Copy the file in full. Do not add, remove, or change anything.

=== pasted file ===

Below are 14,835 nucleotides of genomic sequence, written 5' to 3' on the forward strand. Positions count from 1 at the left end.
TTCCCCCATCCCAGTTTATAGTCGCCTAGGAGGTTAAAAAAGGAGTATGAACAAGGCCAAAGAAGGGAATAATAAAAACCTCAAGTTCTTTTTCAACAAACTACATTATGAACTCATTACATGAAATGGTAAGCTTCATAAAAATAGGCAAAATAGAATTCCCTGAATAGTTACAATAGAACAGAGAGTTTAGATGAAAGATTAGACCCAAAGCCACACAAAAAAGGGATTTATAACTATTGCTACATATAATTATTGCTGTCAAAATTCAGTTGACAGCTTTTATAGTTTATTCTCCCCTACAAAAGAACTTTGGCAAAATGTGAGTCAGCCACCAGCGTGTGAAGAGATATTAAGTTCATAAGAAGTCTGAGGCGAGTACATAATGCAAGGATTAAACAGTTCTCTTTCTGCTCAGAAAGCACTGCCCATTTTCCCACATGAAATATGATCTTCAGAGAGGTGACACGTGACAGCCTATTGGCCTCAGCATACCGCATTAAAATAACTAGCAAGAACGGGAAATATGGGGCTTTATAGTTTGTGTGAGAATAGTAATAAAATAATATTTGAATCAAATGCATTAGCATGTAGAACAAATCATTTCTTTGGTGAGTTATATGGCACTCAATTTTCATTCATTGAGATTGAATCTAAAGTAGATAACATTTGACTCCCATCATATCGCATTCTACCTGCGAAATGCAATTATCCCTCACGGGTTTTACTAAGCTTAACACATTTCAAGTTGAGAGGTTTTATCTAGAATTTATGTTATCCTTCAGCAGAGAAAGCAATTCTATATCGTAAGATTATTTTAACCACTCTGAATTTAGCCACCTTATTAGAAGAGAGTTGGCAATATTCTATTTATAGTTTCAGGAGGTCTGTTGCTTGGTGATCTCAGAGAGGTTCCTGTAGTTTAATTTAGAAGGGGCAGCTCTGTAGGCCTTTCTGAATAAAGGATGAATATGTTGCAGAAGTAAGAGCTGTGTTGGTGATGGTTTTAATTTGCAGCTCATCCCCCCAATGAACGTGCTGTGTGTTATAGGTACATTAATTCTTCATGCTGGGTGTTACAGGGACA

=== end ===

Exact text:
Below are 14,835 nucleotides of genomic sequence, written 5' to 3' on the forward strand. Positions count from 1 at the left end.
TTCCCCCATCCCAGTTTATAGTCGCCTAGGAGGTTAAAAAAGGAGTATGAACAAGGCCAAAGAAGGGAATAATAAAAACCTCAAGTTCTTTTTCAACAAACTACATTATGAACTCATTACATGAAATGGTAAGCTTCATAAAAATAGGCAAAATAGAATTCCCTGAATAGTTACAATAGAACAGAGAGTTTAGATGAAAGATTAGACCCAAAGCCACACAAAAAAGGGATTTATAACTATTGCTACATATAATTATTGCTGTCAAAATTCAGTTGACAGCTTTTATAGTTTATTCTCCCCTACAAAAGAACTTTGGCAAAATGTGAGTCAGCCACCAGCGTGTGAAGAGATATTAAGTTCATAAGAAGTCTGAGGCGAGTACATAATGCAAGGATTAAACAGTTCTCTTTCTGCTCAGAAAGCACTGCCCATTTTCCCACATGAAATATGATCTTCAGAGAGGTGACACGTGACAGCCTATTGGCCTCAGCATACCGCATTAAAATAACTAGCAAGAACGGGAAATATGGGGCTTTATAGTTTGTGTGAGAATAGTAATAAAATAATATTTGAATCAAATGCATTAGCATGTAGAACAAATCATTTCTTTGGTGAGTTATATGGCACTCAATTTTCATTCATTGAGATTGAATCTAAAGTAGATAACATTTGACTCCCATCATATCGCATTCTACCTGCGAAATGCAATTATCCCTCACGGGTTTTACTAAGCTTAACACATTTCAAGTTGAGAGGTTTTATCTAGAATTTATGTTATCCTTCAGCAGAGAAAGCAATTCTATATCGTAAGATTATTTTAACCACTCTGAATTTAGCCACCTTATTAGAAGAGAGTTGGCAATATTCTATTTATAGTTTCAGGAGGTCTGTTGCTTGGTGATCTCAGAGAGGTTCCTGTAGTTTAATTTAGAAGGGGCAGCTCTGTAGGCCTTTCTGAATAAAGGATGAATATGTTGCAGAAGTAAGAGCTGTGTTGGTGATGGTTTTAATTTGCAGCTCATCCCCCCAATGAACGTGCTGTGTGTTATAGGTACATTAATTCTTCATGCTGGGTGTTACAGGGACA